Songs with a Story , Music with a Heart
Welcome to the music of Curtis Brand. Please take some time to scroll through the sit, listen to some of the songs, and watch a few of the videos. Then check out the shows page and come join me at one of the live performances. And if you don't get to see me play live, please go out and see another local performer. We depend upon you to keep live local music alive.
“Listening to the songs of singer/songwriter/storyteller Curtis Brand leaves one with that peaceful, easy feeling of a barefoot summer’s evening; of relaxing on the back porch in a pair of faded old jeans, favorite beverage in hand, surrounded by best friends. His music, his stories, and even the essence of the man himself, just put folks into a state of laidback easiness. Brand’s songs gently reveal common threads of everyday life; touching on both the humor and melancholy that’s there for the taking."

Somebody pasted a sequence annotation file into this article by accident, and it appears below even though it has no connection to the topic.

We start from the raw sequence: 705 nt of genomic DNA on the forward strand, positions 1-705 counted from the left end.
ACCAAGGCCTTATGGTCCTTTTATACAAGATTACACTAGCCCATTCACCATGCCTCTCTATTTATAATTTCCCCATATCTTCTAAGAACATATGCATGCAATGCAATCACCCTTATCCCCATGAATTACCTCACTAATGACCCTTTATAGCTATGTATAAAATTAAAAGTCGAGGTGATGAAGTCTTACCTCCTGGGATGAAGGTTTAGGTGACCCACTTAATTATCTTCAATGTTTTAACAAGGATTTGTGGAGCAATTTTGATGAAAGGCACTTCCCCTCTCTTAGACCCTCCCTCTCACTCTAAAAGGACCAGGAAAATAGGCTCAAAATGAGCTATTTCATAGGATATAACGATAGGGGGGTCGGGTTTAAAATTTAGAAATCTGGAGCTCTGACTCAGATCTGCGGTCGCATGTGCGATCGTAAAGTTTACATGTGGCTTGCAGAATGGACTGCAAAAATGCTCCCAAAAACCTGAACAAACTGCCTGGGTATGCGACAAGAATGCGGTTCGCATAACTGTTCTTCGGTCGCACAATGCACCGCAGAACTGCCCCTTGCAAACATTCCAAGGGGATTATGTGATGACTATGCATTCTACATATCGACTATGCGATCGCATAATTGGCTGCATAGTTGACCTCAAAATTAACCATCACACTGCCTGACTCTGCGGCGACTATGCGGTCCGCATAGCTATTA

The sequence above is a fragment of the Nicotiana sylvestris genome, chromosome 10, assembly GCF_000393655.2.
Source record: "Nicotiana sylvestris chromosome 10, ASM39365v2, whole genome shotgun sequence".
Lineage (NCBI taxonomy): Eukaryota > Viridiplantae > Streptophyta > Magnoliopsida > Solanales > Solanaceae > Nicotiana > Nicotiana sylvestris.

"Curtis’ unique “down east” humor coupled with his do-it-yourself ingenuity makes him an authentic Yankee. He’s got a grit and determination that keeps him grounded and practical while, at the same time, a real humanitarian. He has been a regular guest on WHUS 91.7 FM’s “Ramblin” Bert’s Blues program and on Washboard Pat’s Transfer Station. His newest CD release, “Downeast Summer ”, is musical tour of the Maine coast. Most of the cuts feature just Brand and his guitar; doing what he does best, while crossing the border many times from folk to blues with ease. There’s a hint of Willy Nelson in his sound and a glimpse of Harry Chapin in his storytelling--and he can really deliver on storytelling, which makes his live performances so appealing. His first CD, “Older than Dirt ” is musical smorgasbord of comfort food; there’s hardly a listener whose heartstrings won’t be tugged on more than once. Curtis Brand is changing the face of local, live music, and other musicians in the area are joining this grassroots movement; they’re saying “no” to the “corporate” music paradigm and that’s a good thing for every music lover.”
From an interview article by Susan Dziedzic